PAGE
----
Guiding your Teens through Alcohol and Drugs
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Guiding your Teens through Alcohol and Drugs 

מאת    [ 22/11/2020 ]
מילים במאמר: 672   [ נצפה 161 פעמים ]

Over the past few decades, Israel has increasingly “caught up” (or down) with the rest of the western world in the attraction of its youth to drugs – and especially to alcohol.  No doubt that amongst Israeli teens, there is a legitimacy or coolness in public drinking.

However, while some weekend experimentation is clearly normative and not cause for alarm, parents must be keep their antennae up to assess whether their teen is caught in a more troubling subculture of abuse. The recent tragic case of Li Vitkin is a case in point.

Teens who abuse drugs and alcohol tend to hang in the same crowd, where they receive the moral support of like-minded peers. This group’s subculture often leads to conflict with persons in authority (such as parents or teachers) and compromised academic performance.  Energy and attention are often focused on the peer group and on escaping detection by adult authority figures. The teen may be a good talker, appearing mature beyond their years; however, there is a clear discrepancy between their words and behavior.

Parents may be oblivious. The teen may socialize far from the house and hide their academic decline. Not until their world starts to cave in on them by way of falling grades, school suspension or conflict with the law, are many parents finally alerted to the seriousness of their child’s problems. Even upon detection, the child will seek to avoid the gravity of the situation through denial or blaming of others. (Caution: the more strenuous the defense, the more likely the offence.) And due to the upsetting nature of the discovery, parents are vulnerable to accepting that matters are either not so serious or the result of others’ influence upon their child.

Effective intervention requires a unified front and determination on the part of the parents to withstand the pushback from their drug/alcohol abusing teen. It is highly uncommon for teens to take responsibility when confronted. Denial is typically the initial tactic, followed by a campaign of minimization. As the parent tries to hold the teen accountable, the teen then goes on to bargain and manipulate their parents so as to avoid responsibility and necessity of change.

Treatment must include involvement in, and supervision of, the teen’s activities – possibly including random drug or alcohol testing. While the teen will claim they can be trusted, the simple fact is that the teen’s judgment is poor and they cannot be relied upon for honesty. Alcohol testers can be purchased online for under 100 Shekels.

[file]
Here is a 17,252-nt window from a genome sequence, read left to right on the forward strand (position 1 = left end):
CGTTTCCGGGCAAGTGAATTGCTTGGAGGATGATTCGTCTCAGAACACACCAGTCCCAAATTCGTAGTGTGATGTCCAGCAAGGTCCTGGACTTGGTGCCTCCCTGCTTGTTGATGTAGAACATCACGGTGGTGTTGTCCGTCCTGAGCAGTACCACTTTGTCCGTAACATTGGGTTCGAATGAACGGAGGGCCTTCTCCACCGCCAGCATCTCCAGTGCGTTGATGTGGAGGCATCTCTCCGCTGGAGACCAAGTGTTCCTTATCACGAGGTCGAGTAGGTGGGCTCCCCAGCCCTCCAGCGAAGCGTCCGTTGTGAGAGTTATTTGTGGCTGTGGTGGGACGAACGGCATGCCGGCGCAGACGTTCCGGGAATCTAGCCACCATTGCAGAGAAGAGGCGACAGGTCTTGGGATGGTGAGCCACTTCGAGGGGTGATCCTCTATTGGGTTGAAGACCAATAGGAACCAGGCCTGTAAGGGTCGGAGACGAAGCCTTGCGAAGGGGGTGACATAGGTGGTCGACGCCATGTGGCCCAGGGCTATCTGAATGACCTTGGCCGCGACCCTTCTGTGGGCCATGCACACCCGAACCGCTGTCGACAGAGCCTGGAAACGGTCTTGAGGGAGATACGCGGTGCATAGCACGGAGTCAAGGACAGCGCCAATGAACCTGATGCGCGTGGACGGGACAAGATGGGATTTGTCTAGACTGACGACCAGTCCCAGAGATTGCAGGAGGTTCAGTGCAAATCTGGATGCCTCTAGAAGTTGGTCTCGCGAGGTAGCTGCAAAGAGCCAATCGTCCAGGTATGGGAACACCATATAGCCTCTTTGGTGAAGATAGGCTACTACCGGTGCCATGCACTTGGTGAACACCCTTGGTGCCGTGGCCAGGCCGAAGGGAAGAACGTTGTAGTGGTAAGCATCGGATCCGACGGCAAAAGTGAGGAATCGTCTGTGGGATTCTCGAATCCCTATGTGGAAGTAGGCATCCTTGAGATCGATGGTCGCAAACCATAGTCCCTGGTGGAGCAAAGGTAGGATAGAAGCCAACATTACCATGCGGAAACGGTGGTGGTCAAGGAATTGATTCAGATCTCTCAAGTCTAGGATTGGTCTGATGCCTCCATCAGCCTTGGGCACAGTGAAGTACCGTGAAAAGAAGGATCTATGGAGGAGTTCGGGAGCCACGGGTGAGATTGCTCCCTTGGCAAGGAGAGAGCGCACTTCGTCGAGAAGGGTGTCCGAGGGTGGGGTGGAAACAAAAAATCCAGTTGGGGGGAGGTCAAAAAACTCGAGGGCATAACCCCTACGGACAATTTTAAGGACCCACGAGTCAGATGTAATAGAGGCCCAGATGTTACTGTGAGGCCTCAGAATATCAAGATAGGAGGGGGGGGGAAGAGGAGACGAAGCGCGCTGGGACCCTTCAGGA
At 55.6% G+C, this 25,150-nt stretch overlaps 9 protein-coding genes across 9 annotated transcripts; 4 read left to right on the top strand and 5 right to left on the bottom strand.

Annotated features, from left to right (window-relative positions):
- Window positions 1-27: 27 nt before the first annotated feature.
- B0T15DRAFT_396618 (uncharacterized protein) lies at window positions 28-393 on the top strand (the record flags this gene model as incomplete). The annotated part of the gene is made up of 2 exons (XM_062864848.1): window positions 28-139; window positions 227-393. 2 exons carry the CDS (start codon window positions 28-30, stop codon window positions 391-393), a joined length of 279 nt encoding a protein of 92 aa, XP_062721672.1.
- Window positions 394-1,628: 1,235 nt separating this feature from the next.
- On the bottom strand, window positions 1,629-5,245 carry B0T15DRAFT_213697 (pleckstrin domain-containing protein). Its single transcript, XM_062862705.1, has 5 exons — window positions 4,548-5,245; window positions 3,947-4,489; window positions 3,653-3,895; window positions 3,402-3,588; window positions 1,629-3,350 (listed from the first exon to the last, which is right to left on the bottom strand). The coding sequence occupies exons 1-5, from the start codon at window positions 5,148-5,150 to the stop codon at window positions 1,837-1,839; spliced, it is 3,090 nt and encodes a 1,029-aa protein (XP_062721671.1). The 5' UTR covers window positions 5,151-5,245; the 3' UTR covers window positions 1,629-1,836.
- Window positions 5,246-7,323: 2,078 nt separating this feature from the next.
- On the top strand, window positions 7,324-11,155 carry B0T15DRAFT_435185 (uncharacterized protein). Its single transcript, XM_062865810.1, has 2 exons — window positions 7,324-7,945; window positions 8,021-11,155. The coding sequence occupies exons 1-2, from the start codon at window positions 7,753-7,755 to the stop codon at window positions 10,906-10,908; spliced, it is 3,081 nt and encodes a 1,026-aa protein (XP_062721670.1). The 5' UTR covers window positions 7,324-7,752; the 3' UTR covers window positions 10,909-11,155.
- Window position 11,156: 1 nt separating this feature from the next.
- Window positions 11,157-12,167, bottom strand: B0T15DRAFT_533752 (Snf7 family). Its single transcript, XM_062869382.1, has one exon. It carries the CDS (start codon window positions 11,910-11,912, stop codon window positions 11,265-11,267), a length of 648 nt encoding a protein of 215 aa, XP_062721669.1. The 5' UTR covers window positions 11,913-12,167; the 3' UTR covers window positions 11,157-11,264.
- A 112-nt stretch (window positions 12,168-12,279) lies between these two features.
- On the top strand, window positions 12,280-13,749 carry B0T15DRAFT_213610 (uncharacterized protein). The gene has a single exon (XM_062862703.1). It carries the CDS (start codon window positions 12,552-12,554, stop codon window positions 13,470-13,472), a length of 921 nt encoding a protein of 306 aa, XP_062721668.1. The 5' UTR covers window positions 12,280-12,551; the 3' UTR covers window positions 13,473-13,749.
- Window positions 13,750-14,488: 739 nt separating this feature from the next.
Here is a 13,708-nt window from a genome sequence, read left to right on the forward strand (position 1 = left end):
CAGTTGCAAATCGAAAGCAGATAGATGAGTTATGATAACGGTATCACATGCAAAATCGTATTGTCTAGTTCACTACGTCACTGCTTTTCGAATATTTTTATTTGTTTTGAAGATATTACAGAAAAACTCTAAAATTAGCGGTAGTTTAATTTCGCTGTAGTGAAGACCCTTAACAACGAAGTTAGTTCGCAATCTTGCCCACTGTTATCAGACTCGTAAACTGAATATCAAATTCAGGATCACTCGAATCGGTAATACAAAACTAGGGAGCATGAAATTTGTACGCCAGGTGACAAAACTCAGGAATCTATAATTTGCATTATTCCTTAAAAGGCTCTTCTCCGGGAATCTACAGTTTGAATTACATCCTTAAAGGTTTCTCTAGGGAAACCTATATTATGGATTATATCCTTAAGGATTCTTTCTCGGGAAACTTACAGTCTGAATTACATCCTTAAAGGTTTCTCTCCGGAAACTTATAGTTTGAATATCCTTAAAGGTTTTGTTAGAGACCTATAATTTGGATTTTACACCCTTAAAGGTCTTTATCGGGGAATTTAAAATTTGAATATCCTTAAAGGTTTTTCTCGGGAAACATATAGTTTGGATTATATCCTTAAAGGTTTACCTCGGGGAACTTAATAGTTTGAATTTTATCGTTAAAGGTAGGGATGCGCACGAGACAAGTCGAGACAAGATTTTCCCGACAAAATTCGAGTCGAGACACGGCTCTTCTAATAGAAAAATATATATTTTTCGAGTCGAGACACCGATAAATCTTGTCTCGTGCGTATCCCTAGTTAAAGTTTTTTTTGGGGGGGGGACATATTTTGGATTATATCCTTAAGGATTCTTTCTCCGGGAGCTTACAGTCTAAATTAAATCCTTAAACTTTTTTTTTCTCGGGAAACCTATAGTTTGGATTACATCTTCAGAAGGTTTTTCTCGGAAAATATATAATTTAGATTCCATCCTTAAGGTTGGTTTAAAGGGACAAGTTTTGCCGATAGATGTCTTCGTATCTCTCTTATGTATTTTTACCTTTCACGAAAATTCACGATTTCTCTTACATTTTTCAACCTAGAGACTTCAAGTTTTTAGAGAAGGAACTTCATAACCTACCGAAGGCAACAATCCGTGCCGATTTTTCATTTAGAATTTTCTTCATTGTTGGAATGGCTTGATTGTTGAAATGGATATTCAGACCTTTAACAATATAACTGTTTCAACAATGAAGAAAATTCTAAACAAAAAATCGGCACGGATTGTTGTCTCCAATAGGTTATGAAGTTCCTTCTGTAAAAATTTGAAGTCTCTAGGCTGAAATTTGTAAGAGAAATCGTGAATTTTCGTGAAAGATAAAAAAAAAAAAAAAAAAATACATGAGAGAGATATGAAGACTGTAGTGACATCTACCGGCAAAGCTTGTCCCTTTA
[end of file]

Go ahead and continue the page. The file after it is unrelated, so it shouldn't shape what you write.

In addition, the teen will have to be encouraged to expand their social milieu. Although it may be useless to tell a teen not to hang out with prior or current friends, parents should require their teen to obtain a part-time job, maintain grades appropriate to academic ability and be involved in recreational and/or volunteer activity.

The objective is to help the teen become engaged in healthy, pro-social and skill developing activities that are incompatible with drug and alcohol use. The strategy is to swap the time that was available for drugs and alcohol with these other activities. Collectively, these are regarded as structural interventions.

Parents will likely require counseling to support their implementation of structural interventions. Whereas parents need to be intrusive to start, they may also require support to recalibrate rules, roles and expectations when the teen responds to treatment. In addition, some degree of family therapy will be required to help parents and teen restructure their relationship. Counseling for the teen on an individual basis may also be helpful to sort out relationship issues, self-esteem issues and to address academic and vocational direction.

In conclusion, teens benefit from “space” to try out different behaviors and experiences, and most of the time it’s not cause for concern. But don’t neglect your duty to keep track of their school performance and friends. And be ready to step in if the situation warrants.

Randy Tischler, MSW, MFT
Couple & Family Therapist, Psychotherapist, Mediator
23 Rashi Street, Tel-Aviv
Tel: 054-810-3550

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